“Finally, Baxter has found a new home! One of those bitter sweet moments when fostering. Will miss him, but so happy too. Love you buddy, hope your mom is smiling from heaven and approves of your new dad.”

. . . . . . .

These aren’t the only two cats rescued from situations like this, nor are they the only two cats Lynn has rescued and fostered—she has an amazing track record, also fostering Fred and Barney, a bunch of tabbies, assisting with the Ford City project and many more. You can read more about her in “Baxter and Bailey Turnaround, and About Their Foster Home “. She is also part of Pittsburgh CAT, and many of the cats and kittens featured for adoption were fostered in her home.

Read more stories in my weekly Rescue Stories series.

Can’t adopt? Foster! Can’t foster? Donate or volunteer.

There are so many ways you can help cats who need homes and care. You may not have room to adopt another cat, but can foster a cat or kitten for a few weeks. If not that, you can volunteer at a shelter or with a rescue, or donate. You do this because you love your cat, and by doing so you help all cats. No matter which of these actions you take, you help to save a life, and make life better for all cats.

  • Adopt one of the cats I’ve posted here, or from any shelter or rescue near you, or from Petfinder, to open up a space for another cat to be rescued and fostered.
  • Offer to foster cats or kittens for a shelter or rescue near you.
  • Volunteer at a shelter or rescue.
  • Find a group of volunteers who work with homeless cats and help them with their efforts.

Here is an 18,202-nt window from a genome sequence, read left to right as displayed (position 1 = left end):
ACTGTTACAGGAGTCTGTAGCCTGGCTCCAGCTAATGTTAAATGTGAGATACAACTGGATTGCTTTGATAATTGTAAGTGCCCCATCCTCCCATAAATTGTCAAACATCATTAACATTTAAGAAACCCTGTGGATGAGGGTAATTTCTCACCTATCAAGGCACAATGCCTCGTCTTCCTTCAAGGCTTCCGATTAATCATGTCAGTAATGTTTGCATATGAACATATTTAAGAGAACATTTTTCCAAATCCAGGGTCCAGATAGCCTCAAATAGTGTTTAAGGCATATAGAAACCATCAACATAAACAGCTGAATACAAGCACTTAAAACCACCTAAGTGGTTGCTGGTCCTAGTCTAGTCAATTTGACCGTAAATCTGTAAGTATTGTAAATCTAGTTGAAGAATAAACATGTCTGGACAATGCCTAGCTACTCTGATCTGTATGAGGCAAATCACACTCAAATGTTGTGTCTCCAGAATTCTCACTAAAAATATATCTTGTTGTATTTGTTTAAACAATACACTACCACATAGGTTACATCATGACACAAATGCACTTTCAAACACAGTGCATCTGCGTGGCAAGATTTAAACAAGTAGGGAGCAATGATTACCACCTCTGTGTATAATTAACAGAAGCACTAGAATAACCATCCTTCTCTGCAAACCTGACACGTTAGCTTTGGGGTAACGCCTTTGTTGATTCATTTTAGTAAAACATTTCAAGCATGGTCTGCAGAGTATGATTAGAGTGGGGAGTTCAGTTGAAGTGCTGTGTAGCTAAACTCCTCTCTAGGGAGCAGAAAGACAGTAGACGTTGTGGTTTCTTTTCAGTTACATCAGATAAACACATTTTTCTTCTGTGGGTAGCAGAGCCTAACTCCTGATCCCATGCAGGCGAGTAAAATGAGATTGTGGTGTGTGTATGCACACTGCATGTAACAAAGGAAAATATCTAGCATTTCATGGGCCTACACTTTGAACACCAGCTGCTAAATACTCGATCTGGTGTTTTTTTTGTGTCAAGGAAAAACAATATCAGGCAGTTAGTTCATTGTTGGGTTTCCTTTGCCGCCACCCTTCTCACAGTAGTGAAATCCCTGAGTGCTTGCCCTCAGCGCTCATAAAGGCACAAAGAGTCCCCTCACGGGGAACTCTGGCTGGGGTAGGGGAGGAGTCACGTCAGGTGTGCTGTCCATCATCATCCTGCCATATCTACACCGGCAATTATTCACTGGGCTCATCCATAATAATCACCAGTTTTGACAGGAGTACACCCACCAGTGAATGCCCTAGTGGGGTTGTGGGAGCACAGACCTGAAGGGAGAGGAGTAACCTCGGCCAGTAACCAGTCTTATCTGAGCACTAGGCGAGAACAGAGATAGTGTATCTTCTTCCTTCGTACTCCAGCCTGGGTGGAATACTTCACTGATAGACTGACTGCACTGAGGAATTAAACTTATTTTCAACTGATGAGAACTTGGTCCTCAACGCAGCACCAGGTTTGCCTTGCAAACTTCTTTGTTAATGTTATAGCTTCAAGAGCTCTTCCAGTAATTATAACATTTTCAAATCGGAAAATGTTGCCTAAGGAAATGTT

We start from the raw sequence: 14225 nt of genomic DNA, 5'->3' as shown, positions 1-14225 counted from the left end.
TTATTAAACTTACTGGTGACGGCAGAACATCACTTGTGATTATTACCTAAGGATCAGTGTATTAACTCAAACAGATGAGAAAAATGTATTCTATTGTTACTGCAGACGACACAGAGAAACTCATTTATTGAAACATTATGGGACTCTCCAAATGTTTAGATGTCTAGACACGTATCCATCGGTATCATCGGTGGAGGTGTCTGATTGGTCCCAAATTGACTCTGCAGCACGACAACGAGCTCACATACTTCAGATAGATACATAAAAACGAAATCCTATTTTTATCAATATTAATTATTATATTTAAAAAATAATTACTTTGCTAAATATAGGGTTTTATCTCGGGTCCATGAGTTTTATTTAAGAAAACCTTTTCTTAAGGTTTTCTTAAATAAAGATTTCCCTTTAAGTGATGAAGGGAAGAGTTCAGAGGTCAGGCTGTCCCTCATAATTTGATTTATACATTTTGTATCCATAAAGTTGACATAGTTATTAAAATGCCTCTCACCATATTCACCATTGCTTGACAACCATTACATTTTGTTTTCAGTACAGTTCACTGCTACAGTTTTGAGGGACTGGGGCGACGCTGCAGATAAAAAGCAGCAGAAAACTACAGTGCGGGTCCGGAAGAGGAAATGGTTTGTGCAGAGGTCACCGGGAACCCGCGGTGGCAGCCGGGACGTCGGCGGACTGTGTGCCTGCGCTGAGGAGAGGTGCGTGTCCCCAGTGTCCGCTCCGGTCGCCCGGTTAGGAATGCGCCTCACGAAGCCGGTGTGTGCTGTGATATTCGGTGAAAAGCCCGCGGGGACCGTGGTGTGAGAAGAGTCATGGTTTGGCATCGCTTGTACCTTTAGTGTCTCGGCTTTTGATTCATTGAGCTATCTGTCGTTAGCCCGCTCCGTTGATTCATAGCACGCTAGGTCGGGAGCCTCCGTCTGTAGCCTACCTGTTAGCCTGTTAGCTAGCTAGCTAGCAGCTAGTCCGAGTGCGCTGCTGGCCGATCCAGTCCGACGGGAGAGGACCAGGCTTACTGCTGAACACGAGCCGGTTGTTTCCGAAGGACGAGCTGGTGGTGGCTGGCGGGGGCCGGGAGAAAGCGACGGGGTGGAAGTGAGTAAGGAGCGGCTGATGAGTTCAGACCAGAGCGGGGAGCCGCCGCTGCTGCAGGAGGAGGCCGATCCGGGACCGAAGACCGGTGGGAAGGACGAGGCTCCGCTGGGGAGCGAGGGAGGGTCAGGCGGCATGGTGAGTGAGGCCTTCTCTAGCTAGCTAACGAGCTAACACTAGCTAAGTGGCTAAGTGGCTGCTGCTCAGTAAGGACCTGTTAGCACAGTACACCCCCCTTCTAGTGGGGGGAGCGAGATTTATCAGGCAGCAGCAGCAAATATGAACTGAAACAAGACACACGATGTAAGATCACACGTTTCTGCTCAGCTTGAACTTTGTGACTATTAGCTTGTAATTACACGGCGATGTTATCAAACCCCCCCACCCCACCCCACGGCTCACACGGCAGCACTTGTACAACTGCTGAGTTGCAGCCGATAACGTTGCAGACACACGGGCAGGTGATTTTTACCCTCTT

• Donate to a shelter or rescue near you.

If you can foster kittens or adults cats to help prepare them for a forever home, please run to your nearest shelter and find a cat who needs you! Anyone can help with this effort at any level, even if all you do is donate to a shelter or rescue so they can help to pay for the food or medications needed for their foster, or the spay/neuter/veterinary care during a clinic.

Need to know more? Read Fostering for Your Shelter and Fostering Saves Lives

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© 2014 | | Published by Bernadette E. Kazmarski
Weekly schedule of features:
Sunday: Essays, Pet Loss, Poetry, The Artist’s Life
Monday: Adoptable Cats, TNR & Shelters
Tuesday: Rescue Stories
Wednesday: Commissioned Portrait or Featured Artwork
Thursday: New Merchandise
Friday: Book Review, Health and Welfare, Advocacy
Saturday: Your Backyard Wildlife Habitat, Living Green With Pets, Creating With Cats
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From health and welfare to rescue and adoption stories, advocacy and art, factual articles and fictional stories, "The Creative Cat" offers both visual and verbal education and entertainment about cats for people who love cats, pets and animals of all species.

3 thoughts on “Rescue Story: Baxter, Back from the Edge

  • August 14, 2014 at 10:15 am

    what awonderful save and outcome – we love it when the hard cases come around and find their forever!

  • August 12, 2014 at 1:38 pm

    conga rats two ewe baxter anda happee gotcha day ….de best oh fishes; mackerull & flounder two day; hope ya haz manee
    happee healthee yeerz a head ….high paws ta yur new dad !! ♥

    • August 13, 2014 at 12:04 pm

      I think is mom had a talk with St. Francis!